Consumer Advocate Slams Feds: ‘Complete Failure’ for Letting Internet Competition Crumble

Last Friday, Bell announced it was set to acquire independent internet service provider (ISP), Distributel, reducing yet another provider. Bell purchased Ebox in February as well.

Now, consumer advocates and independent ISPs have weighed in on the matter, reports the National Post.

Vancouver-based internet advocate, OpenMedia, told the Post, “We are losing the very marginal telecom competition that we’ve ever had. We don’t have nearly enough, and over the course of this year, we’ve been seeing it steadily erode.”

Larger internet players seemingly acquire smaller independent ISPs as one way of reducing competition in the marketplace. Quebecor announced it would acquire VMedia this summer.

The ongoing acquisitions have resulted in the independent ISP sector being “already dead”, said John Lawford, executive director of the Public Interest Advocacy Centre. Lawford also blamed the federal government’s inaction for allowing this to happen, saying it’s a “total, complete failure on the part of the government and the regulator to come up with a competitive market.”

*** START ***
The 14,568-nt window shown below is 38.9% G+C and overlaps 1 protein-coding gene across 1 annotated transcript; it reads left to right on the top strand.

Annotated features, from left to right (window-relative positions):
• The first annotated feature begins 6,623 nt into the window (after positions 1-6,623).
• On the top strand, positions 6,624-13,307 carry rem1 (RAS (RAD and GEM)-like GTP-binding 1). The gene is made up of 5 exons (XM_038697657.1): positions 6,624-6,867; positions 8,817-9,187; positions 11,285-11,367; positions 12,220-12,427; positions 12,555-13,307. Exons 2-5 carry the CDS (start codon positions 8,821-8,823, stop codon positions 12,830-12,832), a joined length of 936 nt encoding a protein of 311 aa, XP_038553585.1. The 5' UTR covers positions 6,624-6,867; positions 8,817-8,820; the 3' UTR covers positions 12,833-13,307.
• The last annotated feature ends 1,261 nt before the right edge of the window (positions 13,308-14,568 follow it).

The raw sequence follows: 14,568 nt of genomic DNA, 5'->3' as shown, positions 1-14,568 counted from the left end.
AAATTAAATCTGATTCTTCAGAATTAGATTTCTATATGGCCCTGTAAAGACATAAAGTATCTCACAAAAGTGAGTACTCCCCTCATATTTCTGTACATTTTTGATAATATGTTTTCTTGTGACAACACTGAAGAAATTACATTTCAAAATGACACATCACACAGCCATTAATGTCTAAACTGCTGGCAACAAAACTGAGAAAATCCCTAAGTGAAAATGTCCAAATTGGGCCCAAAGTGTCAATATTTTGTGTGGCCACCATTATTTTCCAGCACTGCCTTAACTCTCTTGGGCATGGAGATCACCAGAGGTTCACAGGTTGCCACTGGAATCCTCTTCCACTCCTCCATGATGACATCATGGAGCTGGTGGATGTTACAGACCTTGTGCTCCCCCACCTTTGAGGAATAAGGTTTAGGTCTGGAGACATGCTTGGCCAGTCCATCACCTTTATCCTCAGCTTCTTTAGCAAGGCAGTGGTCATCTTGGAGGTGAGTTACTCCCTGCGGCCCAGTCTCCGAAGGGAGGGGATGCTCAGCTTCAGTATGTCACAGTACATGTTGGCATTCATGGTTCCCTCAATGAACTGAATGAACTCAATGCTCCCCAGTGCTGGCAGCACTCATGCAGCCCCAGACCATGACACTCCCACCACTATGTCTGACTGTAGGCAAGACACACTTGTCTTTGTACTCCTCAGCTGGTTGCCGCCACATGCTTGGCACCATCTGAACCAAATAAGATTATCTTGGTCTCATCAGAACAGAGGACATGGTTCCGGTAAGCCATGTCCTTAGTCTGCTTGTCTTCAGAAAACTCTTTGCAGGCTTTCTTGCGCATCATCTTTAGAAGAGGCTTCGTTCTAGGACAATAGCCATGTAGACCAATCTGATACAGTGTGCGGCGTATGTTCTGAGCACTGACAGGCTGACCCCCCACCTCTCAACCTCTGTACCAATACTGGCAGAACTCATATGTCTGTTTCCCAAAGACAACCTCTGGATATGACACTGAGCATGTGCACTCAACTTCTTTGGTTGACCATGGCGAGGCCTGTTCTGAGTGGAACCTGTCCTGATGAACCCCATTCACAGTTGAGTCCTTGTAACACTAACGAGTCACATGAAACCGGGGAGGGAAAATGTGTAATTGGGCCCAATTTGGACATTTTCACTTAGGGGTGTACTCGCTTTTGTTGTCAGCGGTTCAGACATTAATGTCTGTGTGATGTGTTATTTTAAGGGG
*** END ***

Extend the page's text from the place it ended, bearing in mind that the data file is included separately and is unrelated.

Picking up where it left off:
Back in 2019, the CRTC lowered wholesale internet rates—the price at which big players sell internet to independent ISPs to resell to consumers—but then reversed its decision in 2021, saying it was made in error. It also didn’t help when big telcos protested the 2019 decision.

The decision stayed and the federal government refused to intervene when it had a chance this past May.

“Like many Canadians, I learned this evening of the proposed transaction for Bell to acquire internet provider Distributel. I trust the Competition Bureau will ensure this transaction protects the interest of Canadians when it comes to affordability and competition,” said Minister of Innovation, Science and Industry, François-Philippe Champagne on the day after Bell’s announcement.

The Competitive Network Operators of Canada, which represents independent ISPs, told the Post, that the “loss of independent competitors to large incumbents who have relentlessly attacked and weakened the CRTC’s wholesale access framework is worrisome, because home internet prices have been on the rise, and we expect that trend to continue and worsen with each acquisition.”

According to Lawford, he believes minister Champagne should intervene and lower wholesale rates, because the CRTC won’t do it. “Clearly the market effects are destruction of the independent ISP sector,” added Lawford.

Back in May, the federal government announced its future telecom decisions would prioritize “consumer interests” for lower bills. It remains unclear how and when consumer bills will go down based on government decisions.